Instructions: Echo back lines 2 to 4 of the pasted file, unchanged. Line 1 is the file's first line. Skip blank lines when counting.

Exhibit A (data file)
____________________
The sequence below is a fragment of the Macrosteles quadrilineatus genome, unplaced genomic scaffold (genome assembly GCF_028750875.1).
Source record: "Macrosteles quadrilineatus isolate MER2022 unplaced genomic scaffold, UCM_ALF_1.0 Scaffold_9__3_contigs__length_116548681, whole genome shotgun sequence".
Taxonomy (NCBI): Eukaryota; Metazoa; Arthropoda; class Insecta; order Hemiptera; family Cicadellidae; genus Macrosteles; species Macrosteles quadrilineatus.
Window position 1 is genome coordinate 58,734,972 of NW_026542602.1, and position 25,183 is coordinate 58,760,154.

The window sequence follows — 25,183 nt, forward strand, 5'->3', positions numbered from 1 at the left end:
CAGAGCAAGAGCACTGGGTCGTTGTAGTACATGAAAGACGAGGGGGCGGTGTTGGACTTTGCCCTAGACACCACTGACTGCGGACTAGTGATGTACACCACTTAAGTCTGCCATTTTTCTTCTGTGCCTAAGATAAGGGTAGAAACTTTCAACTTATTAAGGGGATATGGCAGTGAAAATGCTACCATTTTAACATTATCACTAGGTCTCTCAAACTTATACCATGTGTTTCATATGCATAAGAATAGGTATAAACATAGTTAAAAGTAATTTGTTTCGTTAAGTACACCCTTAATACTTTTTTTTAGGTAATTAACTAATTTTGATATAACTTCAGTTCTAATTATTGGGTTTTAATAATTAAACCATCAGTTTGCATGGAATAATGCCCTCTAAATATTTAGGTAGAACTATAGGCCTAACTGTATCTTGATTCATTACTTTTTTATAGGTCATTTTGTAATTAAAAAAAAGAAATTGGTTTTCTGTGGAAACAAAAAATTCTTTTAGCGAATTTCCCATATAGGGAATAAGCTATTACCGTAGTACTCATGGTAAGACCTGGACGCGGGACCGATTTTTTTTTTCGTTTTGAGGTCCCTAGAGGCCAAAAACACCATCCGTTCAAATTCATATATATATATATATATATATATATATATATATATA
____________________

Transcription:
Source record: "Macrosteles quadrilineatus isolate MER2022 unplaced genomic scaffold, UCM_ALF_1.0 Scaffold_9__3_contigs__length_116548681, whole genome shotgun sequence".
Taxonomy (NCBI): Eukaryota; Metazoa; Arthropoda; class Insecta; order Hemiptera; family Cicadellidae; genus Macrosteles; species Macrosteles quadrilineatus.
Window position 1 is genome coordinate 58,734,972 of NW_026542602.1, and position 25,183 is coordinate 58,760,154.